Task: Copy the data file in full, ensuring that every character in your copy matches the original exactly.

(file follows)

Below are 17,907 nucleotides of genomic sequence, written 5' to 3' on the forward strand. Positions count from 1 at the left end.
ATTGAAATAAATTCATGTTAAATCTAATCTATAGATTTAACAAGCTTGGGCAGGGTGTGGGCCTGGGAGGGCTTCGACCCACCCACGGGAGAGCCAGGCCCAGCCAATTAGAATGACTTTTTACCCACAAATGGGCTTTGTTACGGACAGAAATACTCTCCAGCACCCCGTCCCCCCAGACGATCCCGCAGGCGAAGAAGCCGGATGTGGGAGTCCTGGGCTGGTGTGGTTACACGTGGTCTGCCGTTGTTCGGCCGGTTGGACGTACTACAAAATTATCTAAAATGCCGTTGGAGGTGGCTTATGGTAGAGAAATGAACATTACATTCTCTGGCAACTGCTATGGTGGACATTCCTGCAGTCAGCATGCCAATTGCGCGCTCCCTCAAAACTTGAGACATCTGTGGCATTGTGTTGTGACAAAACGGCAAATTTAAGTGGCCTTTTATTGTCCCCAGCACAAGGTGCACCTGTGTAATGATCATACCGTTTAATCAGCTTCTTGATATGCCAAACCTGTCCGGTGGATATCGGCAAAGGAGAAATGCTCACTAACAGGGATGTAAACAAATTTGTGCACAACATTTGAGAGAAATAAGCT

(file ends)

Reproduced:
Below are 17,907 nucleotides of genomic sequence, written 5' to 3' on the forward strand. Positions count from 1 at the left end.
ATTGAAATAAATTCATGTTAAATCTAATCTATAGATTTAACAAGCTTGGGCAGGGTGTGGGCCTGGGAGGGCTTCGACCCACCCACGGGAGAGCCAGGCCCAGCCAATTAGAATGACTTTTTACCCACAAATGGGCTTTGTTACGGACAGAAATACTCTCCAGCACCCCGTCCCCCCAGACGATCCCGCAGGCGAAGAAGCCGGATGTGGGAGTCCTGGGCTGGTGTGGTTACACGTGGTCTGCCGTTGTTCGGCCGGTTGGACGTACTACAAAATTATCTAAAATGCCGTTGGAGGTGGCTTATGGTAGAGAAATGAACATTACATTCTCTGGCAACTGCTATGGTGGACATTCCTGCAGTCAGCATGCCAATTGCGCGCTCCCTCAAAACTTGAGACATCTGTGGCATTGTGTTGTGACAAAACGGCAAATTTAAGTGGCCTTTTATTGTCCCCAGCACAAGGTGCACCTGTGTAATGATCATACCGTTTAATCAGCTTCTTGATATGCCAAACCTGTCCGGTGGATATCGGCAAAGGAGAAATGCTCACTAACAGGGATGTAAACAAATTTGTGCACAACATTTGAGAGAAATAAGCT